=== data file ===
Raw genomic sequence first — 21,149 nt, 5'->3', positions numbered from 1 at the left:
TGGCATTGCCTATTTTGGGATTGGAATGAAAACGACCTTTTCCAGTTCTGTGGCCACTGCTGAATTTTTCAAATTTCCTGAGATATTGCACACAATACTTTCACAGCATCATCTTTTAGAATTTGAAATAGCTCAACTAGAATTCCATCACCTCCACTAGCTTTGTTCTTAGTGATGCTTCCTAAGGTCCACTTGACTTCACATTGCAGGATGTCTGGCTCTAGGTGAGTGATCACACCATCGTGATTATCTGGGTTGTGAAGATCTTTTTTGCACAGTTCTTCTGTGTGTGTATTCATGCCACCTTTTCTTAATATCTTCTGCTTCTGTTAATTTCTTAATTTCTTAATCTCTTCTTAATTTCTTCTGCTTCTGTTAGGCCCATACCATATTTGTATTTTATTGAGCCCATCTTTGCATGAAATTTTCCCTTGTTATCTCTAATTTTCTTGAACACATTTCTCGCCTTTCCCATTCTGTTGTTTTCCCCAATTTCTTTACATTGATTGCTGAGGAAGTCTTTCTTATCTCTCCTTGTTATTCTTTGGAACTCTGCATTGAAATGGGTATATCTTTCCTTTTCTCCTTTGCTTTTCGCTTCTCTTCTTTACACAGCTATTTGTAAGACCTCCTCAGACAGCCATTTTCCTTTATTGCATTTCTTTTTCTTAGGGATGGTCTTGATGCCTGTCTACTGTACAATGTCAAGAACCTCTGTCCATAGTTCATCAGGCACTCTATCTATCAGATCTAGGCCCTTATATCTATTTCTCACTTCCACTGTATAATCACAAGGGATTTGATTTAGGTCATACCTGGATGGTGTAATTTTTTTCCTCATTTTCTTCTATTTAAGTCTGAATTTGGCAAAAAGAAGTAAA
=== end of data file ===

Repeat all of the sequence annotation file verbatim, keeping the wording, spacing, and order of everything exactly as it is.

Raw genomic sequence first — 21,149 nt, 5'->3', positions numbered from 1 at the left:
TGGCATTGCCTATTTTGGGATTGGAATGAAAACGACCTTTTCCAGTTCTGTGGCCACTGCTGAATTTTTCAAATTTCCTGAGATATTGCACACAATACTTTCACAGCATCATCTTTTAGAATTTGAAATAGCTCAACTAGAATTCCATCACCTCCACTAGCTTTGTTCTTAGTGATGCTTCCTAAGGTCCACTTGACTTCACATTGCAGGATGTCTGGCTCTAGGTGAGTGATCACACCATCGTGATTATCTGGGTTGTGAAGATCTTTTTTGCACAGTTCTTCTGTGTGTGTATTCATGCCACCTTTTCTTAATATCTTCTGCTTCTGTTAATTTCTTAATTTCTTAATCTCTTCTTAATTTCTTCTGCTTCTGTTAGGCCCATACCATATTTGTATTTTATTGAGCCCATCTTTGCATGAAATTTTCCCTTGTTATCTCTAATTTTCTTGAACACATTTCTCGCCTTTCCCATTCTGTTGTTTTCCCCAATTTCTTTACATTGATTGCTGAGGAAGTCTTTCTTATCTCTCCTTGTTATTCTTTGGAACTCTGCATTGAAATGGGTATATCTTTCCTTTTCTCCTTTGCTTTTCGCTTCTCTTCTTTACACAGCTATTTGTAAGACCTCCTCAGACAGCCATTTTCCTTTATTGCATTTCTTTTTCTTAGGGATGGTCTTGATGCCTGTCTACTGTACAATGTCAAGAACCTCTGTCCATAGTTCATCAGGCACTCTATCTATCAGATCTAGGCCCTTATATCTATTTCTCACTTCCACTGTATAATCACAAGGGATTTGATTTAGGTCATACCTGGATGGTGTAATTTTTTTCCTCATTTTCTTCTATTTAAGTCTGAATTTGGCAAAAAGAAGTAAA